Molecular Epidemiology, Antimicrobial Resistance and Characterization of Extended-Spectrum Beta-Lactamases of Salmonella enterica Serotype Paratyphi B Clinical Isolates

BAYRAMOĞLU G., Ozgumus O. B., KOLAYLI F., Kamburoglu A., BESLI Y., DINC U., ...More

MIKROBIYOLOJI BULTENI, vol.48, no.2, pp.191-200, 2014 (SCI-Expanded) identifier identifier identifier

  • Publication Type: Article / Article
  • Volume: 48 Issue: 2
  • Publication Date: 2014
  • Doi Number: 10.5578/mb.7389
  • Journal Indexes: Science Citation Index Expanded (SCI-EXPANDED), Scopus, TR DİZİN (ULAKBİM)
  • Page Numbers: pp.191-200
  • Recep Tayyip Erdoğan University Affiliated: Yes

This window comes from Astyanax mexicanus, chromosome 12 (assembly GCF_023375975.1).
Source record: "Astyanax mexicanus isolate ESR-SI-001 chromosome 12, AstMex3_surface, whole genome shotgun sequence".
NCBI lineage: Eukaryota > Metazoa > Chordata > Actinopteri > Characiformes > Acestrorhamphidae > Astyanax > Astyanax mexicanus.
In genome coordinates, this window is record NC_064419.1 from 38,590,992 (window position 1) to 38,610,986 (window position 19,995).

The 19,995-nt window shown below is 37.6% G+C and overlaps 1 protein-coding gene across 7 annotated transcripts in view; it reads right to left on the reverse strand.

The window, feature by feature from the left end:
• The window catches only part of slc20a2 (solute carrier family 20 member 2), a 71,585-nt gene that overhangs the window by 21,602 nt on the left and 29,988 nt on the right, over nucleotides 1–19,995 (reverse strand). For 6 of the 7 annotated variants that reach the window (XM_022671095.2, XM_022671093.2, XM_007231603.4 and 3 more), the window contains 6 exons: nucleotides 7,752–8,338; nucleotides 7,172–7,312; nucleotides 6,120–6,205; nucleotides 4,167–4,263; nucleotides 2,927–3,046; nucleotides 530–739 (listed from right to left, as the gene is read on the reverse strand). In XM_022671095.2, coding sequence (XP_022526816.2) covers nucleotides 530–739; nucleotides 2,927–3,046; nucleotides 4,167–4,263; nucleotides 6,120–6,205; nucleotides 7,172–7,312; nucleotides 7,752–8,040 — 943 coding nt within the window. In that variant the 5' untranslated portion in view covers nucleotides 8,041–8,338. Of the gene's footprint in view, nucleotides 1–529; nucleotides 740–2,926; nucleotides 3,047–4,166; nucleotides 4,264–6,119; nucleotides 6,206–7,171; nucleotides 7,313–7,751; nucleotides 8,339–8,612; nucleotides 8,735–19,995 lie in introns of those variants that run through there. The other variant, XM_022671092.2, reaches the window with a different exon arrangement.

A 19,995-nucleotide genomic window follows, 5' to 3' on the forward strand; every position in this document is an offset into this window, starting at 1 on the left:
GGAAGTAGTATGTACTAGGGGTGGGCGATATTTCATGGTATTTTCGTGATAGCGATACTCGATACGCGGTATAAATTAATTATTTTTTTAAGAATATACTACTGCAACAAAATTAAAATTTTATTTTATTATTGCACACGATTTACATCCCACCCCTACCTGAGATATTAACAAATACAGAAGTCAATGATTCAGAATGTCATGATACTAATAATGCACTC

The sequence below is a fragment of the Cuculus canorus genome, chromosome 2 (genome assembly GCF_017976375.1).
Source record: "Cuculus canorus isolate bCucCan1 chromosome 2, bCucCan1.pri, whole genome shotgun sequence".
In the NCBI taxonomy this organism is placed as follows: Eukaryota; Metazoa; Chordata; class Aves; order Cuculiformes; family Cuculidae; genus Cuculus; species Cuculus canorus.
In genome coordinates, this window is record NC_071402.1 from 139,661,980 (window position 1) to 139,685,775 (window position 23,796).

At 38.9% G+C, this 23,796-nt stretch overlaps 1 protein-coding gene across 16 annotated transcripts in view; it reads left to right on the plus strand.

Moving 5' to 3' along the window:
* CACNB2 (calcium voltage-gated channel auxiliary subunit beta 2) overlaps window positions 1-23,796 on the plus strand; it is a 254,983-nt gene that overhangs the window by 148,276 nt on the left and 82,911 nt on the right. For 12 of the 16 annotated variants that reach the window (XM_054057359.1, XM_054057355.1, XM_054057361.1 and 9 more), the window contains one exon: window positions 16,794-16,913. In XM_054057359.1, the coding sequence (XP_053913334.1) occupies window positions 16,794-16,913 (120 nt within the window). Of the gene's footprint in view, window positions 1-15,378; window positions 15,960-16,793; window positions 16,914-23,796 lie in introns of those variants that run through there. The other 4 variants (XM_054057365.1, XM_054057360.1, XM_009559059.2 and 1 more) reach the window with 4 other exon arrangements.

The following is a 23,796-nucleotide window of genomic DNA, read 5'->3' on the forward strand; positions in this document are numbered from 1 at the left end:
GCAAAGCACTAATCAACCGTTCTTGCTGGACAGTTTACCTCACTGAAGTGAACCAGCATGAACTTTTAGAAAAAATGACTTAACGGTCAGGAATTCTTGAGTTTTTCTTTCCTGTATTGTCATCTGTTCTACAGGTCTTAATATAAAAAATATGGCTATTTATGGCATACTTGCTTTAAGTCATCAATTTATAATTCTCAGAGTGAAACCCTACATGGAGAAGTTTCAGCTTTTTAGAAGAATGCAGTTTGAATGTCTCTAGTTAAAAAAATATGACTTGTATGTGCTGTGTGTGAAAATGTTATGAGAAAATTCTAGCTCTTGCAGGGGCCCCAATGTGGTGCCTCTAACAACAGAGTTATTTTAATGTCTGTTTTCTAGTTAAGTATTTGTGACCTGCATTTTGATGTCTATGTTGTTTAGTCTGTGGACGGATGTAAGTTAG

Although Salmonella enterica serotype Paratyphi B is the less frequently isolated serotype worldwide and in Turkey, it is the most common serotype in our hospital, with a marked increase in 2007. The purpose of this study was to investigate the antibiotic susceptibility and the extended spectrum beta-lactamase (ESBL) profile, and molecular epidemiology of S. Paratyphi B isolates detected in our hospital microbiology laboratory. Seventy isolates identified as S. Paratyphi B from 109 Salmonella isolates obtained from clinical specimens from different patients between October 2005 and December 2012, were included in the study. In addition to conventional methods, isolates were identified using the Phoenix automated microbiology system (Becton Dickinson, USA). Serotyping of the isolates was performed on the basis of slide agglutination and the Kauffmann-White scheme. The antibiotic susceptibility of the isolates was determined using the BD Phoenix (TM) automated system and disk diffusion test. ESBL enzymes were investigated using the combined disk test, isoelectric focusing, polymerase chain reaction (PCR) and sequence analysis. The molecular epidemiology of the 51 isolates obtained between October 2005 and August 2008 was examined with pulsed-field gel electrophoresis (PFGE) using the Xbal enzyme. S. Paratyphi B isolates were obtained from 70 specimens (46 blood, 16 fecal, 4 bone marrow, 2 urine and 2 wound) each from different patients. Resistance to nalidixic acid was determined in 18.6%, resistance to ampicillin, cefotaxime and cefepime in 2.9% and to ceftazidime and co-trimoxazole in 1.4% of the isolates. ESBL production was detected only in two isolates; in one TEM-1 was accompanied by CTX-M-15 and in the other isolate CTX-M-3 was found. Forty-six of the 51 isolates (90%) were found to be genetically related by PFGE and were placed in cluster A. The distribution of the isolates in cluster A revealed six subtypes as A1 (n= 7), A2 (n= 11), A3 (n= 7), A4 (n= 18), AS (n= 2) and A6 (n= 1). Three different patterns not related to the cluster A were determined in the remaining five isolates (two were B, one of each was C, D and E). In conclusion, although the rate of antibiotic resistance was low in the S. Paratyphi B isolates in our hospital, rare types of ESBLs such as CTX-M-3 and CTX-M-15 were detected in Salmonellae. As far as the current literature is considered, this is the first report in Turkey of bla(CTX-M-15) in Salmonella spp. and bla(CTX-M-3) genes in S. Paratyphi B. The results may indicate a possible future threat to the treatment of Salmonella infections. Since most of the isolates were genetically related, this might suggest an epidemic in our region.